Tortious interference

Generally, business torts are claims for either intentional or negligent wrongdoing in a business relationship. These claims can be based either on statutes or on common law. One such tort is known as interference with contract or interference with prospective economic advantage. Though the elements of this tort vary from state to state, generally, a plaintiff must establish the existence of a contract or some economic relationship between the plaintiff and a third party; that the defendant knows about that relationship; intent by the defendant to disrupt or harm that relationship; actual disruption of the relationship; and damage to the plaintiff. Other business torts include unfair competition and conversion.

Antitrust and trade regulation

Generally, antitrust laws prohibit anticompetitive behavior and unfair business practices that harm consumers and businesses. Two of the main federal antitrust laws are the Sherman Act and the Robinson-Patman Act. Section 1 of the Sherman Act prohibits any contract, combination or conspiracy that restrains trade unreasonably. Section 2 of the Sherman Act makes it unlawful for companies to monopolize or attempt to monopolize trade or commerce. The Robinson-Patman Act prohibits price discrimination that threatens to harm competition. In order for the Robinson-Patman Act to be implicated, there must be two or more sales, by the same seller, of commodities of like grade and quality, that occurred reasonably close in time, with a difference in price, to two or more different purchasers for use, consumption or resale within the United States or any territory thereof, which may result in competitive injury.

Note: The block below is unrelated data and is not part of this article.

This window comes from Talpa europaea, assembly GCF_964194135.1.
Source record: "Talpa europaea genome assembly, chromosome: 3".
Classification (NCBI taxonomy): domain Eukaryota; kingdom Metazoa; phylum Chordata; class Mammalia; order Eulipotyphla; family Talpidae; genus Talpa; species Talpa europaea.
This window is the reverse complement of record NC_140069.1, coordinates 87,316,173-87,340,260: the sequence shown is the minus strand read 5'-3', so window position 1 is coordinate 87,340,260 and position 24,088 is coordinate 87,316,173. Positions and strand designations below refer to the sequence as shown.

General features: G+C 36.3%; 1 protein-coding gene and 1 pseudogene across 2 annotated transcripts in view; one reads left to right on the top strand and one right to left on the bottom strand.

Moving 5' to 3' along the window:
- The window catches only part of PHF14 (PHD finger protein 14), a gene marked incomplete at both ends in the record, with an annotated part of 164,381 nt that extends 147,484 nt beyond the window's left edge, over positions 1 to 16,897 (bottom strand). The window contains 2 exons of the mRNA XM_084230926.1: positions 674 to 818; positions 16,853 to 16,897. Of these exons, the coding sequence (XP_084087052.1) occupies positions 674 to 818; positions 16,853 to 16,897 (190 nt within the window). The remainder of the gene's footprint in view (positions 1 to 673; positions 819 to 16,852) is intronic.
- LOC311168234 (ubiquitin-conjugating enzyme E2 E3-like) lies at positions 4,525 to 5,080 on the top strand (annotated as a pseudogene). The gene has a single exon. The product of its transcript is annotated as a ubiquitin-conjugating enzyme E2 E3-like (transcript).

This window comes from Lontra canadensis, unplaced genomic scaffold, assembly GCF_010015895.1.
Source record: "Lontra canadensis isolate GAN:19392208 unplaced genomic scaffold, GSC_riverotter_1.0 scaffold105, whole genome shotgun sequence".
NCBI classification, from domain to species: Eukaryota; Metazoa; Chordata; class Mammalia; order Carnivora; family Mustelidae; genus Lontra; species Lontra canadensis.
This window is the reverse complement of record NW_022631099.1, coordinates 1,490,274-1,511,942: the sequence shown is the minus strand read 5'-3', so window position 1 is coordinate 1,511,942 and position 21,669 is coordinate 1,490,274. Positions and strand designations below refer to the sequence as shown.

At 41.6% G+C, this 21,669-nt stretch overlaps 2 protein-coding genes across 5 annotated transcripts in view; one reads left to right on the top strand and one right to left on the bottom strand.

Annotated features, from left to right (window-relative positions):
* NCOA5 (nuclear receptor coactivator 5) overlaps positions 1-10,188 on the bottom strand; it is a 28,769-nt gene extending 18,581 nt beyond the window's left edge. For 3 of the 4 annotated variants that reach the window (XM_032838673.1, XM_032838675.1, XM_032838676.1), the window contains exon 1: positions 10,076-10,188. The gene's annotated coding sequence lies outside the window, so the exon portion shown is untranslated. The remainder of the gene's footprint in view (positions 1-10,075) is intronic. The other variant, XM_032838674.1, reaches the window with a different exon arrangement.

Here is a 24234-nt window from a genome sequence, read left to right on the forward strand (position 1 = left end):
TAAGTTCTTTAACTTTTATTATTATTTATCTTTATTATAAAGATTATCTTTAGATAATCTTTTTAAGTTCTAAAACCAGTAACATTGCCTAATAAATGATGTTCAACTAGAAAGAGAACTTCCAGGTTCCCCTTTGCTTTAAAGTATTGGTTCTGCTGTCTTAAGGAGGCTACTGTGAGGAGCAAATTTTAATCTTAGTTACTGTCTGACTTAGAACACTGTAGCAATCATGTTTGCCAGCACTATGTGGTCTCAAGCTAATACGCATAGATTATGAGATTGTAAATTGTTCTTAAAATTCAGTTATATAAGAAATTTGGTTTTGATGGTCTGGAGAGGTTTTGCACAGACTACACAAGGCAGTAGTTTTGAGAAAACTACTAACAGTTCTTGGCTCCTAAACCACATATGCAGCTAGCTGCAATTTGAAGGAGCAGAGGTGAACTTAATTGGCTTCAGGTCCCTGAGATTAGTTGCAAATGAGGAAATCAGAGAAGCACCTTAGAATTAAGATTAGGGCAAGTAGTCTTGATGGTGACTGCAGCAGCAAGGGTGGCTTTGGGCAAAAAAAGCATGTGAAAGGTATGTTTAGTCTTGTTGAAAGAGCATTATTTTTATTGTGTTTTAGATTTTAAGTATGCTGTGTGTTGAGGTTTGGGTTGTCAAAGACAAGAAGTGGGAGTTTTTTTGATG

The Racketeer Influenced and Corrupt Organizations (RICO) Act (18 U.S.C. §§ 1961-68) was passed in 1970 to fight organized crime. Today, it has a much broader application, and has been used against businesses, individuals and charities. There are four liability provisions under section 1962. Section 1962(c) is the most commonly used provision, and under that section, it is unlawful for a person to manipulate an enterprise for purposes of engaging in, concealing or benefiting from a pattern of racketeering activity. Under section 1962(a), it is illegal for a person to use an enterprise to launder money that was acquired through a pattern of racketeering activity. Section 1962(b) makes it unlawful for a person to acquire or maintain an interest in an enterprise through a pattern of racketeering activity. Under 1962(d), it is unlawful for a person to conspire to violate sections (a), (b) or (c).

Uniform Commercial Code (UCC)